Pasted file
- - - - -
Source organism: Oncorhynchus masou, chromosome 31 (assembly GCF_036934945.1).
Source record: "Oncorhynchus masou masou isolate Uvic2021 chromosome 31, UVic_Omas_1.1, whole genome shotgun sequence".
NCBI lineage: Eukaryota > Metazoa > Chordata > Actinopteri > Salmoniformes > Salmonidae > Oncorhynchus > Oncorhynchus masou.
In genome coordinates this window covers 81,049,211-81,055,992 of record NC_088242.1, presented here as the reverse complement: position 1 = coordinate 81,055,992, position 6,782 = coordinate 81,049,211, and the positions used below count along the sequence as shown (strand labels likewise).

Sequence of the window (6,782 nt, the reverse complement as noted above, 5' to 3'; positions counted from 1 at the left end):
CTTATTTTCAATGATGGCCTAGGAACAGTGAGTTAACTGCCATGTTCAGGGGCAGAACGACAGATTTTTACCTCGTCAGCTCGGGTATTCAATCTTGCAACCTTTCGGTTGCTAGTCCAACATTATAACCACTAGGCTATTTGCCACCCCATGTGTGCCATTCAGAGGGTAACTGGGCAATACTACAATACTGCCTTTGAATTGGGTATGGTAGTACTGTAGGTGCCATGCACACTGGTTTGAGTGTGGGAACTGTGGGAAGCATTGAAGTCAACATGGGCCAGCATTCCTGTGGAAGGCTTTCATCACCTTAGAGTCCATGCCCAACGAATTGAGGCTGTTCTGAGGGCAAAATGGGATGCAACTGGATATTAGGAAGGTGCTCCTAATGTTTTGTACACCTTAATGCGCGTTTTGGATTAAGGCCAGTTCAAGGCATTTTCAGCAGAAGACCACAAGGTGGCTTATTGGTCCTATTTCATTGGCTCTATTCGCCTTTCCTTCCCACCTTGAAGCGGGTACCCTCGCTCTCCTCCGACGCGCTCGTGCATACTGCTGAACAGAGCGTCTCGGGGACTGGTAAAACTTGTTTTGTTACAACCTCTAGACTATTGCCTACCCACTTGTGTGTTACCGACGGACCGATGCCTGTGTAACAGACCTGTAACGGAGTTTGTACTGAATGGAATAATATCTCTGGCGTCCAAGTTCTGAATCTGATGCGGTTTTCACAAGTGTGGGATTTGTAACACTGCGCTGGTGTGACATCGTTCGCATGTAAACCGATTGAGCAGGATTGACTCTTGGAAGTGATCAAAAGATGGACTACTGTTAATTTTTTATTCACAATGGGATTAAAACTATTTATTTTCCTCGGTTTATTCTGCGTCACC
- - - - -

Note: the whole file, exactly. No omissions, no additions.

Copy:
Source organism: Oncorhynchus masou, chromosome 31 (assembly GCF_036934945.1).
Source record: "Oncorhynchus masou masou isolate Uvic2021 chromosome 31, UVic_Omas_1.1, whole genome shotgun sequence".
NCBI lineage: Eukaryota > Metazoa > Chordata > Actinopteri > Salmoniformes > Salmonidae > Oncorhynchus > Oncorhynchus masou.
In genome coordinates this window covers 81,049,211-81,055,992 of record NC_088242.1, presented here as the reverse complement: position 1 = coordinate 81,055,992, position 6,782 = coordinate 81,049,211, and the positions used below count along the sequence as shown (strand labels likewise).

Sequence of the window (6,782 nt, the reverse complement as noted above, 5' to 3'; positions counted from 1 at the left end):
CTTATTTTCAATGATGGCCTAGGAACAGTGAGTTAACTGCCATGTTCAGGGGCAGAACGACAGATTTTTACCTCGTCAGCTCGGGTATTCAATCTTGCAACCTTTCGGTTGCTAGTCCAACATTATAACCACTAGGCTATTTGCCACCCCATGTGTGCCATTCAGAGGGTAACTGGGCAATACTACAATACTGCCTTTGAATTGGGTATGGTAGTACTGTAGGTGCCATGCACACTGGTTTGAGTGTGGGAACTGTGGGAAGCATTGAAGTCAACATGGGCCAGCATTCCTGTGGAAGGCTTTCATCACCTTAGAGTCCATGCCCAACGAATTGAGGCTGTTCTGAGGGCAAAATGGGATGCAACTGGATATTAGGAAGGTGCTCCTAATGTTTTGTACACCTTAATGCGCGTTTTGGATTAAGGCCAGTTCAAGGCATTTTCAGCAGAAGACCACAAGGTGGCTTATTGGTCCTATTTCATTGGCTCTATTCGCCTTTCCTTCCCACCTTGAAGCGGGTACCCTCGCTCTCCTCCGACGCGCTCGTGCATACTGCTGAACAGAGCGTCTCGGGGACTGGTAAAACTTGTTTTGTTACAACCTCTAGACTATTGCCTACCCACTTGTGTGTTACCGACGGACCGATGCCTGTGTAACAGACCTGTAACGGAGTTTGTACTGAATGGAATAATATCTCTGGCGTCCAAGTTCTGAATCTGATGCGGTTTTCACAAGTGTGGGATTTGTAACACTGCGCTGGTGTGACATCGTTCGCATGTAAACCGATTGAGCAGGATTGACTCTTGGAAGTGATCAAAAGATGGACTACTGTTAATTTTTTATTCACAATGGGATTAAAACTATTTATTTTCCTCGGTTTATTCTGCGTCACC